Reflecting on the first reading from the Book of Tobit, the Pope went through the story of a father-in-law and a daughter-in-law: Tobit, the father of Tobiah who became blind, and Sarah, Tobiah’s wife, accused in the past of being responsible for the death of some men.  The Pope explained it’s a passage in which one understands how the Lord carries forward the “history” and “the life of persons, including ours”.  In fact, he said, Tobit and Sarah lived through “bad times” and “good times”, as “it happens in an entire life”.  Tobit was “persecuted,” “teased” and “insulted” by his wife, who after all, the Pope said, was not a bad woman, because she had to manage the house as he was blind. Even Sarah was insulted and suffered much.  Passing through some very bad times, both of them, the Holy Father said, thought “it’s better to die.”
“We’ve all been through bad times, though not as bad as this, but we know how its feels in times of darkness, in moments of pain, in times of difficulty, we know.  But then Sara thinks, ‘If I hang myself, I will make my parents suffer.’  So she stops and prays. And Tobit says, ‘But this is my life, let’s go ahead’ and he prays.  This is the attitude that saves us in bad times,– prayer. Patience – because both of them are patient with their pains. And hope – that God will listen to us and help us tide over these bad moments.  In moments of sadness, little or much, in moments of darkness, prayer, patience and hope. Do not forget this.”
There are also bright moments in their stories but the Pope stressed it is like a “happy ending” of a novel.
“After the test, the Lord comes close to them and saves them. But there are some beautiful and authentic moments, not with beautiful makeup that everything is artificial, all fireworks which is not the beauty of the soul. And what do both of them do in the beautiful moments? They thank God, broadening their hearts with prayers of thanksgiving.”
The Pontiff exhorted all to ask themselves whether in various phases of life we are able to discern what is happening in our soul, aware that the bad moments are “the crosses” and that one needs “to pray, to have patience and have at least a bit of hope.”  One must avoid falling into “vanity” because “the Lord is always there” beside us when we turn “to Him in prayer” and thank Him for the joy that He has given us.  Through discernment Sarah realized that she should not end up hanging herself; Tobit realized that he had to “wait, in prayer and in hope for the Lord’s salvation.” Pope Francis invited all to re-read these passages of the Bible:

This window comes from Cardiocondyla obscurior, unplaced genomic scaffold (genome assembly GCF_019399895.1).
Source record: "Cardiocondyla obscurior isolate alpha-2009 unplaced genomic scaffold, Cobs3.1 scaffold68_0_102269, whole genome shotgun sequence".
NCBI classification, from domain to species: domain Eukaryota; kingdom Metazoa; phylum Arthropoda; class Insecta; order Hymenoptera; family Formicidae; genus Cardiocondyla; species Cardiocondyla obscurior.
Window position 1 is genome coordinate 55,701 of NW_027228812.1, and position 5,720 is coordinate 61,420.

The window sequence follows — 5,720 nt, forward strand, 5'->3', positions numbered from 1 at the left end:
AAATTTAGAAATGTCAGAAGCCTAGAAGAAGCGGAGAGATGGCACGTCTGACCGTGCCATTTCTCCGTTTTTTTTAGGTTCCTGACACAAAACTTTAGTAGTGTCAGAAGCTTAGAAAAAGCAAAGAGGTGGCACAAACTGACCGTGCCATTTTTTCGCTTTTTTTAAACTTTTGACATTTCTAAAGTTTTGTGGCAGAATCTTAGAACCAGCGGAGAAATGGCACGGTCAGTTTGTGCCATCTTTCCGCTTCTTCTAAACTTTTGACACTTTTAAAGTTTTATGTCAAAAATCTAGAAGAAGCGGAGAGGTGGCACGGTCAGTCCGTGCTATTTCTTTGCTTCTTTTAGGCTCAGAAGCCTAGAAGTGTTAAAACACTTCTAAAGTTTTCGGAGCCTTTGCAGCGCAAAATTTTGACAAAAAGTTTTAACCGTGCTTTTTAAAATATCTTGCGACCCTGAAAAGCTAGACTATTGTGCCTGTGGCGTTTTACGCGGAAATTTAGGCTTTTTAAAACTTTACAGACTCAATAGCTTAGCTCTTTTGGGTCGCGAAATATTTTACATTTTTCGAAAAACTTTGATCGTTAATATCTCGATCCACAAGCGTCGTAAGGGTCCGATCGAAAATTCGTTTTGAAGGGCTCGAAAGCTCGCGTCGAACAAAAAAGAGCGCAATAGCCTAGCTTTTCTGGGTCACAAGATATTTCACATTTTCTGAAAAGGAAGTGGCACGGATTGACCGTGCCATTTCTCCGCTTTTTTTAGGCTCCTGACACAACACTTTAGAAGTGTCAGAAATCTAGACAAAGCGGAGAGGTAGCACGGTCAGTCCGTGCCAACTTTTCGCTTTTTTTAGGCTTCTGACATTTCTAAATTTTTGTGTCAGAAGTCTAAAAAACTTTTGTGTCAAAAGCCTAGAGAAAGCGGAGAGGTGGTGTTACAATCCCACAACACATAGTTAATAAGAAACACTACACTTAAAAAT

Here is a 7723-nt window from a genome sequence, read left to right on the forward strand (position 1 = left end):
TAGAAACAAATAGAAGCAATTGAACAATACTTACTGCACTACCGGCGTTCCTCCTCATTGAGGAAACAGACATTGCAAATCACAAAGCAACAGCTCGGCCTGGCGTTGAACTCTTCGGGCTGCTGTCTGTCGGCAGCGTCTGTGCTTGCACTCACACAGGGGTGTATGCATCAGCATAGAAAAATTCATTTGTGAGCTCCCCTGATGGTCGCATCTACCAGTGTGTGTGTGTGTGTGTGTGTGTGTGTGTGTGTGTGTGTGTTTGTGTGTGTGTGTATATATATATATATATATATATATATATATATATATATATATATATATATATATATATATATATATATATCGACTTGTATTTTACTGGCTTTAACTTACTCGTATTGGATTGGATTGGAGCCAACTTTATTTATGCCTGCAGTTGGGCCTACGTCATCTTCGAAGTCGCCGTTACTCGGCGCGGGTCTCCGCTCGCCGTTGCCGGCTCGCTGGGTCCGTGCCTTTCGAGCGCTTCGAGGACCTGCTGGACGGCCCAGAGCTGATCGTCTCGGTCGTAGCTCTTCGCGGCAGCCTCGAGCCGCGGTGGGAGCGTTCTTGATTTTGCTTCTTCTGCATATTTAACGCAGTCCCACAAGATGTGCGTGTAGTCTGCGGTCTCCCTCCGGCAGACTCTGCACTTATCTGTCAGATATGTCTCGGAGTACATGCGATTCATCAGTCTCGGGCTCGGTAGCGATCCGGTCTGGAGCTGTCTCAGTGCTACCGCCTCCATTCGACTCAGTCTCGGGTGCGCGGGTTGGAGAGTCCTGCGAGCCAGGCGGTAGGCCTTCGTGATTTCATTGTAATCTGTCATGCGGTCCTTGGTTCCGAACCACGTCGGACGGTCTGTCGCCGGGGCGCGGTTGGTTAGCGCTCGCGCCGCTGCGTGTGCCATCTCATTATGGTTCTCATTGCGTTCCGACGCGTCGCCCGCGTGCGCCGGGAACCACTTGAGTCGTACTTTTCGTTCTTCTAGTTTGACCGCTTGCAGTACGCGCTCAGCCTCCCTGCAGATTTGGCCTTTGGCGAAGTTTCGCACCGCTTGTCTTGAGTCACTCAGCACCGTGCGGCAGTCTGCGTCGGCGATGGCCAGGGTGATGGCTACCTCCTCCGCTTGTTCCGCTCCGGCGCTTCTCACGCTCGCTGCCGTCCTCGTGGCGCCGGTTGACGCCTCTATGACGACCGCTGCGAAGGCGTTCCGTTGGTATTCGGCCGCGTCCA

“While reading this Book this weekend, let us ask for grace of discerning what happens in the bad times of our lives and how to go on and what happens in the beautiful moments and not be misled by vanity.”
(from Vatican Radio)…

Pope Francis: central role of women interfaith dialogue

(Vatican Radio) Pope Francis met on Friday with participants in the plenary assembly of the Pontifical Council for Interreligious Dialogue, who have been discussing the key contribution of women to interfaith relations.
Listen to Philippa Hitchen’s report:

The Pope began by noting how often women’s work and dignity is threatened by violence and hatred which tears families and societies apart.
Faced with the challenges of our globalized world, he said, there is a vital need to recognize the abilities of women to teach values of unity and fraternity which can transform the human family.  
It is therefore to the benefit of society that women have a growing presence in social, political and economic life – as well as in the life of the Church – at national and international level, the Pope said. Women’s rights, he insisted, must be affirmed and protected, including, if necessary, through legal means.
In their role as educators in the family and beyond, the Pope continued, women have a particular vocation to foster innovative ways of welcoming and respecting others. Whether or not they are mothers, the contribution of women in the field of education is invaluable, he said.
Women and men, Pope Francis said, through their different roles and intuitions, are both called to the task of teaching fraternity and peace. Women, who are so intimately connected to the mystery of life, can contribute much through their care of life and their conviction that love is the only power able to make the world more habitable for each one of us.
Women, the Pope noted, are often the only ones to be found accompanying others, especially the weakest members of families or societies. Through their care of victims of conflict and all those facing the daily challenges of life, they teach us how to overcome our throwaway culture.
The Pope concluded by highlighting the importance of these values in the work of interreligious dialogue. In the so-called dialogue of life, where women are often more involved than men, they can help us better understand the challenges of our multicultural societies.
But beyond that, he stressed, many women are well prepared to contribute to the religious and theological discussions at the highest levels, alongside their male counterparts. It is more necessary than ever that they do so, he said, so that their skills of listening, welcoming, and openness to others can be of service in weaving the delicate fabric of dialogue between all men and women of good will. 
(from Vatican Radio)…